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Interaction in Paired Oral Proficiency Assessment in Spanish

Rater and Candidate Input into Evidence Based Scale Development and Construct Definition


Ana Maria Ducasse

Defining the construct of interaction for paired assessment purposes has been difficult, despite the evolution of our view of language to include the social perspective of co-construction, and the fact that such discourse is increasingly taught and assessed. In this volume three sequenced studies define interaction in paired oral assessment through the verbal protocols of learners of Spanish and their assessors. Assessors then scale performances from videoed test performance data resulting in the development of an evidence based rating process which includes non-verbal interpersonal communication, interactive listening and interactional management.


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Chapter 2: Issues relevant to assessing speaking in pairs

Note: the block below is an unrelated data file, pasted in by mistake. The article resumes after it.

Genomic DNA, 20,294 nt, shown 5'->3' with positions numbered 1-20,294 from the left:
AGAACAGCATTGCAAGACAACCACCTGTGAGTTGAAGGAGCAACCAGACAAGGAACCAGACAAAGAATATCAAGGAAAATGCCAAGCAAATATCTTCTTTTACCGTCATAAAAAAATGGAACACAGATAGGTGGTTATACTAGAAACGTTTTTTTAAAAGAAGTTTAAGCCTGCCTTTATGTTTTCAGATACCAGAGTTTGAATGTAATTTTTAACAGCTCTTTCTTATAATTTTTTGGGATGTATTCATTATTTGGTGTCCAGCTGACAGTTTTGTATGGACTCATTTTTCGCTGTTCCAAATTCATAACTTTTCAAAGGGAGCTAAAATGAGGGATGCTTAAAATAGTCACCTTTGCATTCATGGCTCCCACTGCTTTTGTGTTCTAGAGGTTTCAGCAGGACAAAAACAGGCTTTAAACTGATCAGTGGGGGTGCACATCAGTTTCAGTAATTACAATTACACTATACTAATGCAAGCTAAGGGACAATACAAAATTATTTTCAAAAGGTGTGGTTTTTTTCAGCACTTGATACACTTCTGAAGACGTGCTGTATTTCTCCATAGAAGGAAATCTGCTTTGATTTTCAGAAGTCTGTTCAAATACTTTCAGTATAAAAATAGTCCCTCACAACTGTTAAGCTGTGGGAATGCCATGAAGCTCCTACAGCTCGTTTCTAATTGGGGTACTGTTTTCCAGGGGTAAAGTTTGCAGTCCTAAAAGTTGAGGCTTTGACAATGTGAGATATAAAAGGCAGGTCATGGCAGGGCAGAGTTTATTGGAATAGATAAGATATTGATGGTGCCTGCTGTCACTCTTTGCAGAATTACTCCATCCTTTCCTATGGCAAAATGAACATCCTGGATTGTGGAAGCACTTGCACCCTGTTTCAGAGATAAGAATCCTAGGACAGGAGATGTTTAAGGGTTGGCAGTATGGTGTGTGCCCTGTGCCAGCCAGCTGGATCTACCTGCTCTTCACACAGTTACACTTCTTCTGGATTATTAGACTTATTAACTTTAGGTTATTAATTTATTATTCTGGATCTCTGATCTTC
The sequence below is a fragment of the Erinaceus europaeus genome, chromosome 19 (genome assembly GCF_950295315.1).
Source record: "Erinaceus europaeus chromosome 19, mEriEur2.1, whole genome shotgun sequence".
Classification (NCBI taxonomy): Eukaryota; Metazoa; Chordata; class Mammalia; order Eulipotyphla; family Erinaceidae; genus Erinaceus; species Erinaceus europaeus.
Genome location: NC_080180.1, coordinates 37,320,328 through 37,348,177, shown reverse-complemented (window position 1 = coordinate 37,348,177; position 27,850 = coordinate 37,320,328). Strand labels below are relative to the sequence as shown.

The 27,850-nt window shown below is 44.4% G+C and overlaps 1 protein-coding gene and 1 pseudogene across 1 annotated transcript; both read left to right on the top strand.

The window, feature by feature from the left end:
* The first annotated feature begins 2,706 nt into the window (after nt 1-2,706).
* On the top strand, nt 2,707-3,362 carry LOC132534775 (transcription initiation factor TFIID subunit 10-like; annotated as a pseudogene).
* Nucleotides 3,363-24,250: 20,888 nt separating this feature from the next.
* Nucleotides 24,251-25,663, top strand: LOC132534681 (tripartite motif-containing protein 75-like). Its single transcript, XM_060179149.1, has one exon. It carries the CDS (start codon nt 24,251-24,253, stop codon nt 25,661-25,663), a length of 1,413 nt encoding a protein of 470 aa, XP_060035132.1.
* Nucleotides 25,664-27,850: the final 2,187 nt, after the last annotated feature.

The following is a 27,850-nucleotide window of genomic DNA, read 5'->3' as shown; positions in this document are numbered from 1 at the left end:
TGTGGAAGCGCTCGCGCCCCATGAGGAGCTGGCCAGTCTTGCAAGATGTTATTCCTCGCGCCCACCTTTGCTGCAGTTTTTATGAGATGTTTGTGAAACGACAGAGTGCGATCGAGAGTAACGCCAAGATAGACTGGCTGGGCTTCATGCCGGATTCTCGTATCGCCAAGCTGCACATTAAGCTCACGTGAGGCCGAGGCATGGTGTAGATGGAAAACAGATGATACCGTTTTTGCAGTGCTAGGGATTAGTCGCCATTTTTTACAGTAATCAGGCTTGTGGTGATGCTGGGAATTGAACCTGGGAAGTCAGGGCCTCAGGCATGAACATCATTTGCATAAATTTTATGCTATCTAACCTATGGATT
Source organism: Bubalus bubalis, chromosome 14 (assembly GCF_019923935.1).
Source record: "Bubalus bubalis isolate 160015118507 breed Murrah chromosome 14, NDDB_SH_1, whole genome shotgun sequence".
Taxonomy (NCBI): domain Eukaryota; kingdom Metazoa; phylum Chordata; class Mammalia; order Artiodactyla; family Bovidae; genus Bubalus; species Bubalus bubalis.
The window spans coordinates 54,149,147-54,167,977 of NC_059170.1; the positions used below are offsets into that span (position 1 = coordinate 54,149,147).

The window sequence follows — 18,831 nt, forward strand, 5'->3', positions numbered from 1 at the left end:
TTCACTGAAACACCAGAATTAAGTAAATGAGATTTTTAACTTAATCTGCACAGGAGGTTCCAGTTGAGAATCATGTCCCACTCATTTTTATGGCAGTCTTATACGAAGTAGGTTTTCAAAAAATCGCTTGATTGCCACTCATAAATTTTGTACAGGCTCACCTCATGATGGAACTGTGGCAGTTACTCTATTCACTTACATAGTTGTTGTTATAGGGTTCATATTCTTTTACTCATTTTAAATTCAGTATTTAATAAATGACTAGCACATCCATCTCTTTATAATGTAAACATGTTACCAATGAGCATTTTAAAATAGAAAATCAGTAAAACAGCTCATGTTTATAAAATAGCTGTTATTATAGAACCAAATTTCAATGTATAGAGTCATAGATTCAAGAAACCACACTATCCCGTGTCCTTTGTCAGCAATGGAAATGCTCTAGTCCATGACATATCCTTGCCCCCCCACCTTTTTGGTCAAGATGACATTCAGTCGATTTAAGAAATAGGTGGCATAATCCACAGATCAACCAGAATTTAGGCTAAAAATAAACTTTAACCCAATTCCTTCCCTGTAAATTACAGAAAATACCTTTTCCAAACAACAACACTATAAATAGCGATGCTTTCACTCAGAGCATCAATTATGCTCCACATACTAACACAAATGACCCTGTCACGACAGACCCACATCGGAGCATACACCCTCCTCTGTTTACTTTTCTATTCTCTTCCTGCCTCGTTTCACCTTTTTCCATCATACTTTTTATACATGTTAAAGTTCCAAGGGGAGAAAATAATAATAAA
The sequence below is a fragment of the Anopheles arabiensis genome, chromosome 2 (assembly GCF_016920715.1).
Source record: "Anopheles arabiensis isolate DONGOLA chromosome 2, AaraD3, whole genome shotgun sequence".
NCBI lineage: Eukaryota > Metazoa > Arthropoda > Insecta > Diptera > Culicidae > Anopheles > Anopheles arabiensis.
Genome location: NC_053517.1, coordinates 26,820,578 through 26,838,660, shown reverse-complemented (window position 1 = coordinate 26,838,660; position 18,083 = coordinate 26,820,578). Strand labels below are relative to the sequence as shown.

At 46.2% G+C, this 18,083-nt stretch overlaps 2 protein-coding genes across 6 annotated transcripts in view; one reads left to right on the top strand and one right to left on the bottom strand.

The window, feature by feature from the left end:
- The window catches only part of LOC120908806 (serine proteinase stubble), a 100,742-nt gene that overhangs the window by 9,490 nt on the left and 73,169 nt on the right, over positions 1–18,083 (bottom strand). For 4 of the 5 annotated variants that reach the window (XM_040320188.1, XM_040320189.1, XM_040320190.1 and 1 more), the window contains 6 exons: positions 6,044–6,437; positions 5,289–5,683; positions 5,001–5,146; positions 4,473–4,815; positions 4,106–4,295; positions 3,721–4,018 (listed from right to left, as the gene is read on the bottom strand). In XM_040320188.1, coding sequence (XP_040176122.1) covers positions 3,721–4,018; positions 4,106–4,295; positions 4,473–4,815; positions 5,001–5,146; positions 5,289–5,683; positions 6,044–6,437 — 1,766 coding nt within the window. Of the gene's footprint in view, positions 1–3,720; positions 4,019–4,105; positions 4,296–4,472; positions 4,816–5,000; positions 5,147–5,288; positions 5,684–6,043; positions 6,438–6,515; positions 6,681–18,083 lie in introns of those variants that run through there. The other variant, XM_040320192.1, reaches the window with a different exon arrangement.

2.1 Introduction Rating scale development for peer discourse needs to acknowledge findings on oral interview discourse. The reliability of discourse in interviews has been criticised (Lazaraton, 1996). For example, oral proficiency interviews are often highly dependent on the interviewer and thus the interviewer can affect the re- sult. Tension remains between the need to elicit a variety of functions during ei- ther interviewer/candidate interaction or peer interaction, and the need to vali- date the inferences made from a test. Here the tension is caused by the different tasks which elicit different discourse and the way in which the differences can be acknowledged in the rating procedures. The introduction of the paired format, and subsequent research into that for- mat follows a long history of empirical research on oral interviews. When peer tasks became part of oral proficiency tests they reflected Communicative Lan- guage Teaching in the classroom and in part they also compensated for: • the power differential between candidate and interviewer in the interview situation (Young and Milanovic, 1992; Skehan, 2001); • the native/ non-native speaker’s influence on discourse in the interview (Ross and Berwick, 1992); and • the short fall in interactional functions elicited by interviews (Perret, 1990; Hatch, 1992; Johnson, 2001), which means that candidate and in- terviewer had different roles in the interaction and thus displayed different functions. Despite the power of the interviewer, the native speaker influence on the dis- course and the narrow range of functions, the interview was maintained as an assessment tool because it was...

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